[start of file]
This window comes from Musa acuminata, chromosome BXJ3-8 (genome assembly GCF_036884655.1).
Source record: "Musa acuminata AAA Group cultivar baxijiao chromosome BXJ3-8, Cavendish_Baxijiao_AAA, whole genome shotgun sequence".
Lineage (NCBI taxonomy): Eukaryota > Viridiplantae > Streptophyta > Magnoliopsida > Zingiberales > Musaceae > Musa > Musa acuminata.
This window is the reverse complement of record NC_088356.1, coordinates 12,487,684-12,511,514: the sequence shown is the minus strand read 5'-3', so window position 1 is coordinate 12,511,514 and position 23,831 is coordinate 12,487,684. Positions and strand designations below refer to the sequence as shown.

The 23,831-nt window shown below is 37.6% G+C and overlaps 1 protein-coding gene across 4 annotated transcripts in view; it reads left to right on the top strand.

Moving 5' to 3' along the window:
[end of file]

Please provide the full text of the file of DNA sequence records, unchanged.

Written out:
This window comes from Musa acuminata, chromosome BXJ3-8 (genome assembly GCF_036884655.1).
Source record: "Musa acuminata AAA Group cultivar baxijiao chromosome BXJ3-8, Cavendish_Baxijiao_AAA, whole genome shotgun sequence".
Lineage (NCBI taxonomy): Eukaryota > Viridiplantae > Streptophyta > Magnoliopsida > Zingiberales > Musaceae > Musa > Musa acuminata.
This window is the reverse complement of record NC_088356.1, coordinates 12,487,684-12,511,514: the sequence shown is the minus strand read 5'-3', so window position 1 is coordinate 12,511,514 and position 23,831 is coordinate 12,487,684. Positions and strand designations below refer to the sequence as shown.

The 23,831-nt window shown below is 37.6% G+C and overlaps 1 protein-coding gene across 4 annotated transcripts in view; it reads left to right on the top strand.

Moving 5' to 3' along the window: